Well Site Air Monitoring is critical to protecting all workers in the oil field. The major reason is due to the risk of an H2S release, which can lead to worker fatalities. H2S can be encountered throughout the Oil & Gas Industry along with LEL’s (Lower Explosive Limits) and Oxygen deficient atmospheres.
All petroleum workers need H2S Alive training but that training by itself may not be always be enough to protect themselves. Other electronic devices and equipment are needed to detect the presence or H2S gas.
What is Hydrogen sulfide?
Hydrogen sulfide (H2S) is a colorless gas which at lower concentrations has a distinctive rotten egg odor. Most exposure to it occurs by inhalation. Hydrogen sulfide is generated as a by-product in many industrial processes or by the decomposition of organic (previously living) matter. It is slightly heavier than air and is therefore especially dangerous in low-lying areas and confined or enclosed workspaces. At high temperatures (260 degrees Celsius, 500 degrees Fahrenheit) hydrogen sulfide reacts explosively.
Hydrogen sulfide goes by a number of names including: dihydrogen sulfide, sulphur hydribe, hydrosulphuric acid, sulfuretted hydrogen and hepatic gas. Its common names are stink damp, sour gas or sewer gas.
Hydrogen sulfide is a deadly poison. When inhaled it goes through the lungs and enters the bloodstream. To protect itself the body tries to break down the hydrogen sulfide as fast as possible into a harmless compound. Poisoning occurs when the amount absorbed in the blood exceeds the rate at which it is eliminated.
Exposure to high concentrations of hydrogen sulfide (acute exposure) can cause immediate coma and death from respiratory failure. Hydrogen sulfide builds up in the blood, paralyzes the nerve centers in the brain which stops the lungs from working. If not caught in time, acute poisoning is deadly.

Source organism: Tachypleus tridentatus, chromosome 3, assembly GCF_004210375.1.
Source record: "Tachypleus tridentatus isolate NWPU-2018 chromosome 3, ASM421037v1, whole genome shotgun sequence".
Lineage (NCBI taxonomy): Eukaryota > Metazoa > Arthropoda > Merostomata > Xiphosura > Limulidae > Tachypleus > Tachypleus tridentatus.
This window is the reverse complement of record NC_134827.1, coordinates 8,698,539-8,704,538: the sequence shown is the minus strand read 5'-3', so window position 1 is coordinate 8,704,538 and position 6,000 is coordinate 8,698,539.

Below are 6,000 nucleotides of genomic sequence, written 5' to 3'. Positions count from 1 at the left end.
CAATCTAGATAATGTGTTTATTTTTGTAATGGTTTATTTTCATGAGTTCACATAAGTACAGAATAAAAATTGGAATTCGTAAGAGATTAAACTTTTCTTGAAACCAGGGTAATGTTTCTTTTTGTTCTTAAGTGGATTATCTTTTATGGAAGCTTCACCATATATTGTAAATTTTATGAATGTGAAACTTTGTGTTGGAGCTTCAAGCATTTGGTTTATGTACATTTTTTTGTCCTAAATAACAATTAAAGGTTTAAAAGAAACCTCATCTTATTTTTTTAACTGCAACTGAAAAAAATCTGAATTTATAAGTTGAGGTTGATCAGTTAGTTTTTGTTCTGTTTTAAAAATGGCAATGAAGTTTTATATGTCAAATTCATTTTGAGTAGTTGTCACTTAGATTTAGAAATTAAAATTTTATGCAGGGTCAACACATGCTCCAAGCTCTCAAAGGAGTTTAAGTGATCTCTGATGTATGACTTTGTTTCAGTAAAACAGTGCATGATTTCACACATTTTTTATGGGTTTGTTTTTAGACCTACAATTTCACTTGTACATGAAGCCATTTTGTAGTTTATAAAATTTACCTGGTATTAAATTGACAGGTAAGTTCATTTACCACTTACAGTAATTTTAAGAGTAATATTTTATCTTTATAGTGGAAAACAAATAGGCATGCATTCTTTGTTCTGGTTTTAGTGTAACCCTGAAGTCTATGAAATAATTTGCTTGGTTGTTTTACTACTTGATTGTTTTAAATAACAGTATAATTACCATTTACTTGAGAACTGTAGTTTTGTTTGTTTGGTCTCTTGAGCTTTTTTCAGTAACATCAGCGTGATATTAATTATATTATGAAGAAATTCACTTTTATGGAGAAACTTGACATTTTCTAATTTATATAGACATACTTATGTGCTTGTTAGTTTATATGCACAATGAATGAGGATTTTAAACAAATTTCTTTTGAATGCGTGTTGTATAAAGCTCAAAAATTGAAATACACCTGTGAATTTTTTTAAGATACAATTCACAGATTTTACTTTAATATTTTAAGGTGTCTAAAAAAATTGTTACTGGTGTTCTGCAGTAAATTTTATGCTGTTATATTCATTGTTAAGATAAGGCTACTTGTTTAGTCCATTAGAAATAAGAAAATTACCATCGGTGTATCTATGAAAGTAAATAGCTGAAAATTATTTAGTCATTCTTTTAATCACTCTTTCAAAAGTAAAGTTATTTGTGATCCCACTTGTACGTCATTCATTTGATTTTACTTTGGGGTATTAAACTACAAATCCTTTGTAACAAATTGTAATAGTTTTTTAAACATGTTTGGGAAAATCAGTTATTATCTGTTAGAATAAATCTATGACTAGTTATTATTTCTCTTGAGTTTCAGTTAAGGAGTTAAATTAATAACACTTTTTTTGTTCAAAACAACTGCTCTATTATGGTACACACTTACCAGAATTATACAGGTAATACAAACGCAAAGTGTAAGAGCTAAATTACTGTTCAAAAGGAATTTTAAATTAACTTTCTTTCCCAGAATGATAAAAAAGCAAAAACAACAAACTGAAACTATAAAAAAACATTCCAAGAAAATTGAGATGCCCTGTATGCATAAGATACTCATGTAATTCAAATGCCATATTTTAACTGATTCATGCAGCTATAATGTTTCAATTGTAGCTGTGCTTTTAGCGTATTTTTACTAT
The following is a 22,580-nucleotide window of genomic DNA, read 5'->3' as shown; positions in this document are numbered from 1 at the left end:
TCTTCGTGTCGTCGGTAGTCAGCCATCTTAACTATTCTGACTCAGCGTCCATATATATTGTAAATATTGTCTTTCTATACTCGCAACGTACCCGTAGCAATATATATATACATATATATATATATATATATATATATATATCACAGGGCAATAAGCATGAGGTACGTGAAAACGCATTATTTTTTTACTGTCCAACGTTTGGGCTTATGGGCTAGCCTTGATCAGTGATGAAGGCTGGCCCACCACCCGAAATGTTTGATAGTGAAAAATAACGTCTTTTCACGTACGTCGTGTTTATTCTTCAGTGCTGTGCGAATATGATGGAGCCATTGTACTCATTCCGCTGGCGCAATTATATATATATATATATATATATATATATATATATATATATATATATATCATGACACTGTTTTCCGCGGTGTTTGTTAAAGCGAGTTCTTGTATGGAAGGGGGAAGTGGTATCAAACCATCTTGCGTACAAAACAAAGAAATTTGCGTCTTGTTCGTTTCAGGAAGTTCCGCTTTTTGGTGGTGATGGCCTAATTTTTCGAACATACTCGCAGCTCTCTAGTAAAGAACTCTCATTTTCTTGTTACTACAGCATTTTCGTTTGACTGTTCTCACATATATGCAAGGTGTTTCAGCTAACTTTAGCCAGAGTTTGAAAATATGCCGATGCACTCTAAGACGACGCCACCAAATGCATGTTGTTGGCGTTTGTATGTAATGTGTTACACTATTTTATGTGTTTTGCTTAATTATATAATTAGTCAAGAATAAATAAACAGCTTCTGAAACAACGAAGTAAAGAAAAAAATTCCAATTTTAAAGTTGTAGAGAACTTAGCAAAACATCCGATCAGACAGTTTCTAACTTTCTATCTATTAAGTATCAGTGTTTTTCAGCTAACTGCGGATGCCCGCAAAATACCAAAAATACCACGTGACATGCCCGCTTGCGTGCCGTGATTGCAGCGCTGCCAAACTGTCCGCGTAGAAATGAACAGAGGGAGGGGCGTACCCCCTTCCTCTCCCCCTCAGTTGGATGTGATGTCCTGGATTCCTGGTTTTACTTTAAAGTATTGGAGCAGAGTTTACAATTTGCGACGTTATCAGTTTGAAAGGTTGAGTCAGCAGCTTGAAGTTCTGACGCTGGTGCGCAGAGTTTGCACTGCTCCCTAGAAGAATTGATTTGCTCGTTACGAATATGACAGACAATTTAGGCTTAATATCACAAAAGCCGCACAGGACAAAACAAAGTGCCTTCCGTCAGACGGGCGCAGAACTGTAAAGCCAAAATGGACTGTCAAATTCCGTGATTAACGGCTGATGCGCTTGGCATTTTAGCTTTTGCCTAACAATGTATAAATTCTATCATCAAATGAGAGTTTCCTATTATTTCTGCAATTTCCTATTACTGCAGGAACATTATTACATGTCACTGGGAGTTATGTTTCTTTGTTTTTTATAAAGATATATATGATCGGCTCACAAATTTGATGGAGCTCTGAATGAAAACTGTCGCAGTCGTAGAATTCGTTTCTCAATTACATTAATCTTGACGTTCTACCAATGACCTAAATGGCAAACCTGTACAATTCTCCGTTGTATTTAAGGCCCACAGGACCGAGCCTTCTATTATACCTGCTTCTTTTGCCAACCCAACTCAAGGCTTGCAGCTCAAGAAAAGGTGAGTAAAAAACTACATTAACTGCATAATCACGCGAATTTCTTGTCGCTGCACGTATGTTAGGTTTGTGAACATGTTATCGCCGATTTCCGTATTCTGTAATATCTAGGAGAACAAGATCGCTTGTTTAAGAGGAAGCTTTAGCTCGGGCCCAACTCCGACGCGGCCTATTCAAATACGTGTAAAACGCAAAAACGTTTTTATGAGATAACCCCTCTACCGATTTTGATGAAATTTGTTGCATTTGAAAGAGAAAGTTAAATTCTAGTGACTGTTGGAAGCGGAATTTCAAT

Sub-acute exposure (exposure to lower levels) may result in headaches, dizziness, loss of balance, agitation, nausea, and diarrhea. Chronic poisoning (repeated exposure to low levels) may result in slowed pulse rate, fatigue, insomnia, cold sweat, eye infections, loss of weight, skin eruptions. If a worker is suffering from any of these symptoms, hydrogen sulfide may be responsible. The presence of hydrogen sulfide may be responsible. The presence of hydrogen sulfide should be suspected and tested for.
CSI rents out Breathing Air trailers to allow for some work in H2S environments.
CSI rents out RAE systems Mesh Guard units to detect H2S.
Check out this link for the Meshguard System
Mesh guard units detect the presence of H2S which then sound alarms and notifies onsite personnel by means of sounds and lights. The Mesh Guard unit is not the only means of detection though.
Portable personal gas badges that test air quality and LEL’s (Lower Explosive Limits) should also be used onsite as a primary means of protection. Portable monitors (badges) should be clipped onto the worker’s PPE at all times. These should also warn workers with audible alarm and colored lights and have the capacity to be used continuously for more than 8 hours without recharging batteries.
Well site air should be monitored and hydrogen sulfide should be controlled so that no worker is exposed to levels above 10 ppm.
Using CSI for your job site will ensure a safer workplace.
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